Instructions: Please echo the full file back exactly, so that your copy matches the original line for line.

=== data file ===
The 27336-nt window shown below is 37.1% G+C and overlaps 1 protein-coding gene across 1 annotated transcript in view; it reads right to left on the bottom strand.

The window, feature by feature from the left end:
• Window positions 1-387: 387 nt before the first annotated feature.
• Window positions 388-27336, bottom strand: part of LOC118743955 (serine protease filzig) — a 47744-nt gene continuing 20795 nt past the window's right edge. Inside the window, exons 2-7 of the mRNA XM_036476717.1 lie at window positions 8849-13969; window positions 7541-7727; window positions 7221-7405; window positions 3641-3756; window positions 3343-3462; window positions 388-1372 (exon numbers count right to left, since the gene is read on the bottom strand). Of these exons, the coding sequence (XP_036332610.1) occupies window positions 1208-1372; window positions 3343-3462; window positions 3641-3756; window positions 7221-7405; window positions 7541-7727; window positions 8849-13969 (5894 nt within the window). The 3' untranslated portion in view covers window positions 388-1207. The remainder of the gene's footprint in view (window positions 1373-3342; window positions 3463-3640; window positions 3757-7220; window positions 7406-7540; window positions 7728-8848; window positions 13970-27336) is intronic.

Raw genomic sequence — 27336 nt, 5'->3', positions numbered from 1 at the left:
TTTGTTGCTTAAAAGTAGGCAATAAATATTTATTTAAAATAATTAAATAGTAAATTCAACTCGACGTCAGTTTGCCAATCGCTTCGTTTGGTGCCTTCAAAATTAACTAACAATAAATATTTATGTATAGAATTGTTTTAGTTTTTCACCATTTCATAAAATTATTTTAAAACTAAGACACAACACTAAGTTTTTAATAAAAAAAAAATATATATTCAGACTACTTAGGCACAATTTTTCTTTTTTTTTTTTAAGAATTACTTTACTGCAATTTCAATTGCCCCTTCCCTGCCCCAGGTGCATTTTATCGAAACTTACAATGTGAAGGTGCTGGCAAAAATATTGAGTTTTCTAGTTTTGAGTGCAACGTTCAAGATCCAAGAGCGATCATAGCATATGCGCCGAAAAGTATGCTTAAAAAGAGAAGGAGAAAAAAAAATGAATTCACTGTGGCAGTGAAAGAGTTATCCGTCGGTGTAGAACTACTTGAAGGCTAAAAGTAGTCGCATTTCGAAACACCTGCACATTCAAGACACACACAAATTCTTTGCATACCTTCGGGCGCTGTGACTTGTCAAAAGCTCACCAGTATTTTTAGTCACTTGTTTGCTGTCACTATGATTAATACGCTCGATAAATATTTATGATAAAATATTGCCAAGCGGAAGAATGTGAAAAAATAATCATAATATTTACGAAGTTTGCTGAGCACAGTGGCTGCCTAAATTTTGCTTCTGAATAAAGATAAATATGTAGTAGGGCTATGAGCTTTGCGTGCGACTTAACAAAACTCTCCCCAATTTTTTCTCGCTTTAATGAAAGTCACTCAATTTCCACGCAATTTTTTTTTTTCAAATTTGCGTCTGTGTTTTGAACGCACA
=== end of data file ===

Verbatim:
The 27336-nt window shown below is 37.1% G+C and overlaps 1 protein-coding gene across 1 annotated transcript in view; it reads right to left on the bottom strand.

The window, feature by feature from the left end:
• Window positions 1-387: 387 nt before the first annotated feature.
• Window positions 388-27336, bottom strand: part of LOC118743955 (serine protease filzig) — a 47744-nt gene continuing 20795 nt past the window's right edge. Inside the window, exons 2-7 of the mRNA XM_036476717.1 lie at window positions 8849-13969; window positions 7541-7727; window positions 7221-7405; window positions 3641-3756; window positions 3343-3462; window positions 388-1372 (exon numbers count right to left, since the gene is read on the bottom strand). Of these exons, the coding sequence (XP_036332610.1) occupies window positions 1208-1372; window positions 3343-3462; window positions 3641-3756; window positions 7221-7405; window positions 7541-7727; window positions 8849-13969 (5894 nt within the window). The 3' untranslated portion in view covers window positions 388-1207. The remainder of the gene's footprint in view (window positions 1373-3342; window positions 3463-3640; window positions 3757-7220; window positions 7406-7540; window positions 7728-8848; window positions 13970-27336) is intronic.

Raw genomic sequence — 27336 nt, 5'->3', positions numbered from 1 at the left:
TTTGTTGCTTAAAAGTAGGCAATAAATATTTATTTAAAATAATTAAATAGTAAATTCAACTCGACGTCAGTTTGCCAATCGCTTCGTTTGGTGCCTTCAAAATTAACTAACAATAAATATTTATGTATAGAATTGTTTTAGTTTTTCACCATTTCATAAAATTATTTTAAAACTAAGACACAACACTAAGTTTTTAATAAAAAAAAAATATATATTCAGACTACTTAGGCACAATTTTTCTTTTTTTTTTTTAAGAATTACTTTACTGCAATTTCAATTGCCCCTTCCCTGCCCCAGGTGCATTTTATCGAAACTTACAATGTGAAGGTGCTGGCAAAAATATTGAGTTTTCTAGTTTTGAGTGCAACGTTCAAGATCCAAGAGCGATCATAGCATATGCGCCGAAAAGTATGCTTAAAAAGAGAAGGAGAAAAAAAAATGAATTCACTGTGGCAGTGAAAGAGTTATCCGTCGGTGTAGAACTACTTGAAGGCTAAAAGTAGTCGCATTTCGAAACACCTGCACATTCAAGACACACACAAATTCTTTGCATACCTTCGGGCGCTGTGACTTGTCAAAAGCTCACCAGTATTTTTAGTCACTTGTTTGCTGTCACTATGATTAATACGCTCGATAAATATTTATGATAAAATATTGCCAAGCGGAAGAATGTGAAAAAATAATCATAATATTTACGAAGTTTGCTGAGCACAGTGGCTGCCTAAATTTTGCTTCTGAATAAAGATAAATATGTAGTAGGGCTATGAGCTTTGCGTGCGACTTAACAAAACTCTCCCCAATTTTTTCTCGCTTTAATGAAAGTCACTCAATTTCCACGCAATTTTTTTTTTTCAAATTTGCGTCTGTGTTTTGAACGCACA